And Senator Franken did what he was able to do; he sponsored and championed Senate Bill 555: The Student Non-Discrimination Act. In the following YouTube video released by his office in October, 2011, you’ll see his passion, and his need for our help to get this legislation finally passed. Watch the video, then contact the office of your local state senator and simply tell them you hope Senator Fill-In-The-Blank will co-sponsor the Student Non-Discrimination Act bill, and support it.

It’s happening, again.

Suicides of teens due at least in part to bullying. In Utah and Minnesota, students are killing themselves because they’ve been bullied. The sad fact is, that for every one suicide reported there are at least another fifty attempts.

Parents, students, and administrations must work together to make sure each and every public school in America is a safe place to study, no matter WHO their students are.
I stumbled across this video today. I believe we all have to help stop this madness in whatever way we can, so I’m sharing it.

I’m proud to announce the publication of THE BOXER REBELLION on as an e-book!

THE BOXER REBELLION is my latest work. Here’s the description:

Rumor has it that the new kid, sixteen year old Nick Clements, is gay.

The news couldn’t be better for senior quarterback Brent Greene because he needs to distract his fellow students to keep them from wondering about his own orientation; and it dismays Penny Papadopoulos, whose heart first breaks for Nick, and then becomes forever entangled, and scarred, with him.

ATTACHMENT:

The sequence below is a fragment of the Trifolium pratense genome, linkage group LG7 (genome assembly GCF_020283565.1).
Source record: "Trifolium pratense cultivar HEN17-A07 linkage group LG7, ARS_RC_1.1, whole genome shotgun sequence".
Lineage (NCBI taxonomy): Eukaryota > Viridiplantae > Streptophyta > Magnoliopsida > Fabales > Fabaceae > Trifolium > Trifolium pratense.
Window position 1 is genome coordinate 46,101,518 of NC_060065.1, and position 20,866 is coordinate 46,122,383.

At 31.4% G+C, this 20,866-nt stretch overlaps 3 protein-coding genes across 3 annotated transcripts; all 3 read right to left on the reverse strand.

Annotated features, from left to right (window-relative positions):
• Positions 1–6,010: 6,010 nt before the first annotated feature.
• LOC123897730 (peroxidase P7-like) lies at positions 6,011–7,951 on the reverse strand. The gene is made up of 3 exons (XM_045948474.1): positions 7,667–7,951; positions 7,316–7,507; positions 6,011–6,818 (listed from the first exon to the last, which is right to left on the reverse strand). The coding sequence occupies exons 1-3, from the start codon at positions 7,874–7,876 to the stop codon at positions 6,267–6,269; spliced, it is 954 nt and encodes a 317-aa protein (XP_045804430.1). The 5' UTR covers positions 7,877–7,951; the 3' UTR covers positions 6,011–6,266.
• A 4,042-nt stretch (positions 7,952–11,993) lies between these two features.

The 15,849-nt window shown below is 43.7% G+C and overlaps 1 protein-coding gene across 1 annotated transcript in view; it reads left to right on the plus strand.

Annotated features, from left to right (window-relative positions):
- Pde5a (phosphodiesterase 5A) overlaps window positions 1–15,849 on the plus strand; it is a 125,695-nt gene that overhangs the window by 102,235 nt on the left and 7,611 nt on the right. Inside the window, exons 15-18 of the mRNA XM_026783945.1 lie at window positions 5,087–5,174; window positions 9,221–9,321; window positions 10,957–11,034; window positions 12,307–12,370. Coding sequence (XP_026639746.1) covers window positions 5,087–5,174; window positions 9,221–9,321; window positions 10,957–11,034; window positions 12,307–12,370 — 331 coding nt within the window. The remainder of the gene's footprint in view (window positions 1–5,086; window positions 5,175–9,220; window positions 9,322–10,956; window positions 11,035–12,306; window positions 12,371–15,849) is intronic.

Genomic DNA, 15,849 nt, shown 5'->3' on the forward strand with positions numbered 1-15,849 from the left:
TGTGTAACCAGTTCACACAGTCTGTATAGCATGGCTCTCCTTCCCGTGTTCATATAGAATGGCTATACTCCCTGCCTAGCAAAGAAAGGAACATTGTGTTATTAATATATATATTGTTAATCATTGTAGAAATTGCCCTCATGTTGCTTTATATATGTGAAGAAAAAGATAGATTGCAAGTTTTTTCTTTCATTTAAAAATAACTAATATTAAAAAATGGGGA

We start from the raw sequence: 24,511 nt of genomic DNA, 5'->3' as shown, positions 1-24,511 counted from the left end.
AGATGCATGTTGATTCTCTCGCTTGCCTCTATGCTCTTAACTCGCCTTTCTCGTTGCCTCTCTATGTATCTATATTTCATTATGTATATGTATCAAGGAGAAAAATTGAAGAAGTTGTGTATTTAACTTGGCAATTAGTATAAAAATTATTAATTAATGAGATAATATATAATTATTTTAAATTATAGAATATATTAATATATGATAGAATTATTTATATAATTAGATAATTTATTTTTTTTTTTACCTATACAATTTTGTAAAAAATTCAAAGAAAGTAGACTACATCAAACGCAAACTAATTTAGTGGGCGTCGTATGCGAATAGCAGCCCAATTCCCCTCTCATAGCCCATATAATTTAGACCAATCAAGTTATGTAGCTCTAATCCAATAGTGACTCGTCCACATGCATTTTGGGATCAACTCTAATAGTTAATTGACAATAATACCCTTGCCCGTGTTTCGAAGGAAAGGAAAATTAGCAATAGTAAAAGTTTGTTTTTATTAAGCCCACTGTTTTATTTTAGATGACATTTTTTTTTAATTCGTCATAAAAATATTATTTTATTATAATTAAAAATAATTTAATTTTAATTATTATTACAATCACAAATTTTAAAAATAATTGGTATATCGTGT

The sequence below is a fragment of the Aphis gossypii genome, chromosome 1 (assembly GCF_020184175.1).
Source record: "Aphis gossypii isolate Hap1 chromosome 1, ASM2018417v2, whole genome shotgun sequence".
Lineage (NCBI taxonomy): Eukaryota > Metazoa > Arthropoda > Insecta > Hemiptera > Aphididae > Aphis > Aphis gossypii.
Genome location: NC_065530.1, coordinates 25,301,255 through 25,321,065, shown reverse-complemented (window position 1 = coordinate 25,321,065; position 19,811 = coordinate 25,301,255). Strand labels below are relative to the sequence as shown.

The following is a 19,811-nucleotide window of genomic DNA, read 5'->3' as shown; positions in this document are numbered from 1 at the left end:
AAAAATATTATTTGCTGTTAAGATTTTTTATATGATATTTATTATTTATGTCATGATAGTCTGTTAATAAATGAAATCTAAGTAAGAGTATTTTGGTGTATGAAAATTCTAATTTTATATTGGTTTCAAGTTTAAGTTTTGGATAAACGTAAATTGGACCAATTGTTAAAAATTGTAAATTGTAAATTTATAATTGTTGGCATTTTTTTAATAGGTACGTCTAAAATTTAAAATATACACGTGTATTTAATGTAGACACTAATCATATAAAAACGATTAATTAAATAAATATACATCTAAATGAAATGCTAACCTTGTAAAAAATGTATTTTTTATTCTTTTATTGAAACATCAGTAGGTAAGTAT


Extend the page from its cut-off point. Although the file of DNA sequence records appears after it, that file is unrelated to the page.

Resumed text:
Tranquility High is a school full of sheeple led by a few bullies. Acts of humiliation, physical assaults, and cyber terrorism, unchecked by teachers forbidden to interfere, is resulting in multiple suicides. When the violence turns to murder Nick and Penny start THE BOXER REBELLION, a desperate attempt to save their own lives and the lives of others.

Teenage cruelty rips away the mask of Minnesota Nice in this coming of age novel set in suburban Minneapolis. THE BOXER REBELLION is a penetratingly frank account of teen suicide and murder. The unique perspectives of those involved give a voice to some of those affected by the thousands of students bullied to death in America every year.


People who have experienced teenage bullying first hand may be triggered by this book. For that, the author is truly sorry.
Those that have only seen gay bashing or bullying amusingly portrayed in sit-coms on TV may be shocked and upset by the all too real life examples in THE BOXER REBELLION. Not everyone has it as easy as Kurt.
Although THE BOXER REBELLION is about teenagers, the subject matter is mature and intended for legally adult readers. If those aged seventeen and younger wish to read this book, they should get their parents’ permission first.

You can purchase THE BOXER REBELLION from by following this link: